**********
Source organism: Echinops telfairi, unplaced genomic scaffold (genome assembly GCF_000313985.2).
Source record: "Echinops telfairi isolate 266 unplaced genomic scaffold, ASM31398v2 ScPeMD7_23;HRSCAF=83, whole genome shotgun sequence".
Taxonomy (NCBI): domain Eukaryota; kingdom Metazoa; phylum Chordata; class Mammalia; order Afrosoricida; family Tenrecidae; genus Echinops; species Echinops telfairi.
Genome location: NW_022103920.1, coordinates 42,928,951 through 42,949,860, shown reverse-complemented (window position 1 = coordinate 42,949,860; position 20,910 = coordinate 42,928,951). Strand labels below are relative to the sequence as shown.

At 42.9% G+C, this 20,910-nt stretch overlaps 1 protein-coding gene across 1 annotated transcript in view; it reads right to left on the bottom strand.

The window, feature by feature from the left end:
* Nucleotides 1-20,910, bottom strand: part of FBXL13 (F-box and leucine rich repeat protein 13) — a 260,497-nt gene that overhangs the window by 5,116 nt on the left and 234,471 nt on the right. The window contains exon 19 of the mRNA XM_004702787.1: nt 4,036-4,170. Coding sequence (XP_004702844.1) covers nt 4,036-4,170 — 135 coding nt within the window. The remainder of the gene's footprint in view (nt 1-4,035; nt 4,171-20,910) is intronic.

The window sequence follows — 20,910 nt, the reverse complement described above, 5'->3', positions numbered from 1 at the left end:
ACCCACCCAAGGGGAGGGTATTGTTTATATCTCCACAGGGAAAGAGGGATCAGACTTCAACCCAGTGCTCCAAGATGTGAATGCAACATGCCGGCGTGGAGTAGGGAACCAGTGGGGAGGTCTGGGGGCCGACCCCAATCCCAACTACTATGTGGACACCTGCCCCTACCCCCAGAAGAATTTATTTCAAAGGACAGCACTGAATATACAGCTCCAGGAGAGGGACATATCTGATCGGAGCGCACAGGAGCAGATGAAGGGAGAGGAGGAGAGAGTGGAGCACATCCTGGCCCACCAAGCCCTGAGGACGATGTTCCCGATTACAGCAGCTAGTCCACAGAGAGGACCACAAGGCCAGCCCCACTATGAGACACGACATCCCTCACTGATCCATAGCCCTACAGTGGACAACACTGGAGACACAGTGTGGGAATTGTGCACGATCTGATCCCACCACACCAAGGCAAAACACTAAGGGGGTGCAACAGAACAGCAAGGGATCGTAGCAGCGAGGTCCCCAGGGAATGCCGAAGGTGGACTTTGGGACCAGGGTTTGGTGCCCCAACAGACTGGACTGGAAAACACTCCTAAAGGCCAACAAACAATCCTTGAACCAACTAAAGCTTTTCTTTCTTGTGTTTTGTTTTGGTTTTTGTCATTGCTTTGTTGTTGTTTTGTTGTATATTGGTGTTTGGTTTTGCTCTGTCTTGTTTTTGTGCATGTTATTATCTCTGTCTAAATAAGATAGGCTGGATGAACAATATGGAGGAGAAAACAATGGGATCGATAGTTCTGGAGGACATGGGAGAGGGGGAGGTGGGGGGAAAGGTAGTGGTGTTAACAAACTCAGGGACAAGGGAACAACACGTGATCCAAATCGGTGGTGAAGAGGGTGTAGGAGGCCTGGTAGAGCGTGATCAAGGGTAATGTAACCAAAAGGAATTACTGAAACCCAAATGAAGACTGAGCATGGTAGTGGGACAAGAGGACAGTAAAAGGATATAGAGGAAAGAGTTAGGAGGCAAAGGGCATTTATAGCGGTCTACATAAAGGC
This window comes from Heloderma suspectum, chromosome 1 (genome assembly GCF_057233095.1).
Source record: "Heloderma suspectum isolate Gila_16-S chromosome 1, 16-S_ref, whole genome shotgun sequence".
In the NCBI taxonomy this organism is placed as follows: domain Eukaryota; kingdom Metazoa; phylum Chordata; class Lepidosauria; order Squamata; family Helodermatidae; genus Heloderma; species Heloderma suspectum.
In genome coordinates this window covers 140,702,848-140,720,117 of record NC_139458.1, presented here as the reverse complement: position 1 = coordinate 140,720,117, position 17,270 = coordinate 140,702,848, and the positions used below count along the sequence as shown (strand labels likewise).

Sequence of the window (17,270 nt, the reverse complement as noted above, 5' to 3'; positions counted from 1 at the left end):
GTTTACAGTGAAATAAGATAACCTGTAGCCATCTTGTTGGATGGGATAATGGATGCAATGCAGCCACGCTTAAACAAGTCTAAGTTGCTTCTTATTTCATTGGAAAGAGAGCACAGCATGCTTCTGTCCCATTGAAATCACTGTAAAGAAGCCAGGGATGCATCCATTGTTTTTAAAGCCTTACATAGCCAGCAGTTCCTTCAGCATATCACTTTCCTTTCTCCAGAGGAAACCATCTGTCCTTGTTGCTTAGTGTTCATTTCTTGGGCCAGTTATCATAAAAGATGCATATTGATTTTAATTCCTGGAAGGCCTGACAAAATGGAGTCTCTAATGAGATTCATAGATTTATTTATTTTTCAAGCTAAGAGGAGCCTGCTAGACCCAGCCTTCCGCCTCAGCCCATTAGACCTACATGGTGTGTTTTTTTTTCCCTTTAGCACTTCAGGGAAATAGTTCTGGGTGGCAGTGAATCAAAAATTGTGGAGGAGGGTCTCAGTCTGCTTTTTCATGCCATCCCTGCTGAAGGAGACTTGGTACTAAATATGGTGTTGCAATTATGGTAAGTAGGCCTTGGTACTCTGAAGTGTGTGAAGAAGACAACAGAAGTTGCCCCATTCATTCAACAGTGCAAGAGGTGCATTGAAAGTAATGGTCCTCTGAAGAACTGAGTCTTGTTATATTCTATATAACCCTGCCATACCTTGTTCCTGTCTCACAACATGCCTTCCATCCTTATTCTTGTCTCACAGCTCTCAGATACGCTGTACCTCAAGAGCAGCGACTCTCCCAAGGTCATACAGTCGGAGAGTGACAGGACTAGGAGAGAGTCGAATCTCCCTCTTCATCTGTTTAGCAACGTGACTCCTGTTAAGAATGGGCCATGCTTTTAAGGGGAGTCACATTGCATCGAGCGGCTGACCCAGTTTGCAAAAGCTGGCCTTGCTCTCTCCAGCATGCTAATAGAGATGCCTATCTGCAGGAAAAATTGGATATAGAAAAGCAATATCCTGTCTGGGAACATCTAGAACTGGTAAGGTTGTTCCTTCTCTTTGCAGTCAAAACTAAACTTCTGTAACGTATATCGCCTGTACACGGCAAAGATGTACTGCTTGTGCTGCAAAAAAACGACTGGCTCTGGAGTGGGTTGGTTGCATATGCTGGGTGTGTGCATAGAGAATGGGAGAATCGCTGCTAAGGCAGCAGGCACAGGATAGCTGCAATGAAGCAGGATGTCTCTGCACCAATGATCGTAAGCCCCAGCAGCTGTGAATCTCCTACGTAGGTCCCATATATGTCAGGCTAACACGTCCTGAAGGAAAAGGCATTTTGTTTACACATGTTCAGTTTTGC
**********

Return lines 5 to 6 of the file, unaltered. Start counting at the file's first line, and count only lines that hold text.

At 42.9% G+C, this 20,910-nt stretch overlaps 1 protein-coding gene across 1 annotated transcript in view; it reads right to left on the bottom strand.

The window, feature by feature from the left end: